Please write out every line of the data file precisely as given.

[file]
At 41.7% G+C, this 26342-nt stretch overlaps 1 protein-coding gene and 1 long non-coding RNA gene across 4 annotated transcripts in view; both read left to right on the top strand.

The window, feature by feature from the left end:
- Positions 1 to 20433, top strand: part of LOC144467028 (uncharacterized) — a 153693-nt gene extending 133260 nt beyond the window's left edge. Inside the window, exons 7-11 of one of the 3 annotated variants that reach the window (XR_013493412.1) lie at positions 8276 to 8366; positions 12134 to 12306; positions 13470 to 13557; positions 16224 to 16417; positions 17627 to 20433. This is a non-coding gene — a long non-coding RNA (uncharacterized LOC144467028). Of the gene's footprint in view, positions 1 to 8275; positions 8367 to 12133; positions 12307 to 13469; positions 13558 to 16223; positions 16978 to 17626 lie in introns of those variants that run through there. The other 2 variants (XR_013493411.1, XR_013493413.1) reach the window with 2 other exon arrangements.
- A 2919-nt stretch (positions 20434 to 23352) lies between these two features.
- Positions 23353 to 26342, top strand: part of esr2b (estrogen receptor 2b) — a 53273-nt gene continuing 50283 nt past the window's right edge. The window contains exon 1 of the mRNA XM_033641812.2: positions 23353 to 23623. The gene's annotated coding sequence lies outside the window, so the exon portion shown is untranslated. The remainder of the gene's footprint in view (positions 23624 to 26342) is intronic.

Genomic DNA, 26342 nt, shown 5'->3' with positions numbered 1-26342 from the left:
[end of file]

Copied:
At 41.7% G+C, this 26342-nt stretch overlaps 1 protein-coding gene and 1 long non-coding RNA gene across 4 annotated transcripts in view; both read left to right on the top strand.

The window, feature by feature from the left end:
- Positions 1 to 20433, top strand: part of LOC144467028 (uncharacterized) — a 153693-nt gene extending 133260 nt beyond the window's left edge. Inside the window, exons 7-11 of one of the 3 annotated variants that reach the window (XR_013493412.1) lie at positions 8276 to 8366; positions 12134 to 12306; positions 13470 to 13557; positions 16224 to 16417; positions 17627 to 20433. This is a non-coding gene — a long non-coding RNA (uncharacterized LOC144467028). Of the gene's footprint in view, positions 1 to 8275; positions 8367 to 12133; positions 12307 to 13469; positions 13558 to 16223; positions 16978 to 17626 lie in introns of those variants that run through there. The other 2 variants (XR_013493411.1, XR_013493413.1) reach the window with 2 other exon arrangements.
- A 2919-nt stretch (positions 20434 to 23352) lies between these two features.
- Positions 23353 to 26342, top strand: part of esr2b (estrogen receptor 2b) — a 53273-nt gene continuing 50283 nt past the window's right edge. The window contains exon 1 of the mRNA XM_033641812.2: positions 23353 to 23623. The gene's annotated coding sequence lies outside the window, so the exon portion shown is untranslated. The remainder of the gene's footprint in view (positions 23624 to 26342) is intronic.

Genomic DNA, 26342 nt, shown 5'->3' with positions numbered 1-26342 from the left: